Porphyrius of Gaza

Gaza was known to be a place hostile to early Christians. Several had suffered martyrdom there in the persecution of Diocletian and Julian.  The Christian Basilica had been burned and Christians had been put to death. The people of Gaza were so hostile to Christians the church had to be built safely away from the city, outside the city walls.  Christian bishops were called bishops of the churches near Gaza. There were about 280 Christians in the Gaza community.
Saint Porphyrius was born around 345 in Thessalonica, Greece.   His parents were wealthy. Saint Porphyrius received a great education. He was interested in living a monastic life.  He left Greece for Egypt.  He lived under the guidance of Saint Macarius the Great.  He also met Saint Jerome, who was then visiting the Egyptian monasteries. He went to Jerusalem on pilgrimage to the holy places.  Then he moved into a cave in the Jordanian wilderness for prayer and ascetic deeds.

After five years, Saint Porphyrius became ill.  He decided to go to the holy places of Jerusalem to pray for healing. As he lay half-conscious at the foot of Golgotha, Saint Porphyrius fell into a sort of trance. He saw Jesus Christ descending from the Cross and saying to him, “Take this Wood and preserve it.”

Coming out of his trance, he found himself healthy and free from pain. Then he gave away all his money to the poor and to several churches.  He then worked as a shoemaker for a while. 
St. Porphyry was appointed bishop at the age of 45. He safely arrived in Gaza.  The next year a drought followed.  The people of the city said a pagan god said the feet of Porphyry had brought bad luck to the city.   Concerned, St. Porphyry sent Marcus, his deacon to Constantinople in 398 to get permission to close the pagan temples of Gaza. Hilarious, an official arrived with soldiers to close the temples.  However, the Marneion remained open because Hilarius was bribed with a large sum of money.  There was not much change in the people.  Christians were refused politically appointed jobs and were treated as slaves.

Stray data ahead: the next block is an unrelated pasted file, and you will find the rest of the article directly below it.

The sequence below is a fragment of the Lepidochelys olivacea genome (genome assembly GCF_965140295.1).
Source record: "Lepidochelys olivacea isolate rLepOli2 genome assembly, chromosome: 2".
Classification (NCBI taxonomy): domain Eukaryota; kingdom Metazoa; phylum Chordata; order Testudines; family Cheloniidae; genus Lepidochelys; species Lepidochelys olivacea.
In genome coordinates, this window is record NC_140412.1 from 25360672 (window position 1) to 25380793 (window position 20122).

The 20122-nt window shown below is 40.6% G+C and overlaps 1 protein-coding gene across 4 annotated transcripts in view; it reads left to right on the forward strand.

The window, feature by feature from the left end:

Then St. Porphyry then went to Constantinople during the winter of 401–402, to convinced the Empress, Eudoxia, to ask the Emperor to destroy the pagan temples at Gaza. In May, 402, eight temples to Aphrodite, Hecate, the Sun, Apollo, Kore (Persephone), Tyche (Tychaion), the shrine of a hero (Heroeion), and even the Marneion, were destroyed.  There were many other idols and private libraries of magic books in the houses and in the villages were also destroyed.  The upper classes who had those things fled from the city. Paganism officially ceased to exist in Gaza.

A large church called the Eudoxiana was built in her honor and dedicated on April 14, 407.  

Saint Porphyrius defended Christianity in Gaza to the very end of his life. Through the prayers of the saint, numerous miracles and healings occurred. The bishop guided his flock for more than twenty-five years.  He died in 420 at 73 years old.